A week ago, Dean Baker wrote:
The latest news about Iran should be very scary to anyone old enough to remember the 2002 elections. Those who lived in that distant time will remember a president slumping in the polls in the wake of a sinking economy and an accounting scandal that centered on his Texas buddies at Enron. Recognizing the seriousness of the situation, President Bush’s team began raising the warning about Saddam Hussein and his WMDs.
I wanted to say that Dean’s concern was tempered by this August 2005 article by Dafna Linzer:
A major U.S. intelligence review has projected that Iran is about a decade away from manufacturing the key ingredient for a nuclear weapon, roughly doubling the previous estimate of five years, according to government sources with firsthand knowledge of the new analysis. The carefully hedged assessments, which represent consensus among U.S. intelligence agencies, contrast with forceful public statements by the White House. Administration officials have asserted, but have not offered proof, that Tehran is moving determinedly toward a nuclear arsenal … At no time in the past three years has the White House attributed its assertions about Iran to U.S. intelligence, as it did about Iraq in the run-up to the March 2003 invasion. Instead, it has pointed to years of Iranian concealment and questioned why a country with as much oil as Iran would require a large-scale nuclear energy program.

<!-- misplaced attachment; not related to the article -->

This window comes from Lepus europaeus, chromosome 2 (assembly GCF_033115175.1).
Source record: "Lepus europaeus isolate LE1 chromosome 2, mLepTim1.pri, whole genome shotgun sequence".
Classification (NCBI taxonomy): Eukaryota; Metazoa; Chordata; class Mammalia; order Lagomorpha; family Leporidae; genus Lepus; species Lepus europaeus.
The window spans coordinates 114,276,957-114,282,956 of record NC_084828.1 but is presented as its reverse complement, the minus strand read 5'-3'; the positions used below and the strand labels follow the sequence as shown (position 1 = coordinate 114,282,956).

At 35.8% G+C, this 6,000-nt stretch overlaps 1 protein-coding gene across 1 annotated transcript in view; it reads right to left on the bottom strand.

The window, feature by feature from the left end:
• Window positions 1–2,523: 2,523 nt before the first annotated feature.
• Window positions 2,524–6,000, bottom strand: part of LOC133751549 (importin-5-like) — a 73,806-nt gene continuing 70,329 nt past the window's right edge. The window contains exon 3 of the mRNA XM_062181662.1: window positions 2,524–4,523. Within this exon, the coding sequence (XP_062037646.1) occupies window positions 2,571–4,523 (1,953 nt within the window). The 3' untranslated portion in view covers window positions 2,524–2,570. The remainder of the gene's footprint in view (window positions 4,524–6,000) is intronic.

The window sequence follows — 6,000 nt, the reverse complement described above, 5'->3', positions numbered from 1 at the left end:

Yes, ten years away is no imminent threat I said – and then I read Charles Krauthammer:
Makes you want to weep. One day earlier, Britain, France and Germany admitted that their two years of talks to stop Iran’s nuclear weapons program had collapsed. The Iranians had broken the seals on their nuclear facilities and were resuming activity in defiance of their pledges to the “E.U. Three.” … Ah, success. Instead of being years away from the point of no return for an Iranian bomb, as we were before we allowed Europe to divert anti-proliferation efforts into transparently useless talks, Iran is probably just months away. And now, of course, Iran is run by an even more radical government, led by a president who fervently believes in the imminence of the apocalypse. Ah, success. Having delayed two years, we now have to deal with a set of fanatical Islamists who we know will not be deterred from pursuing nuclear weapons by any sanctions. Even if we could get real sanctions. Which we will not. The remaining months before Iran goes nuclear are about to be frittered away in pursuit of this newest placebo.
Doesn’t this Euro-bashing remind us of the 2002 UN-bashing? I happen to trust the intelligence review even if Krauthammer does not. There is no imminent threat from Iran. But is it wise to trust Karl Rove not to be an imminent threat? Which I guess was Dean’s point.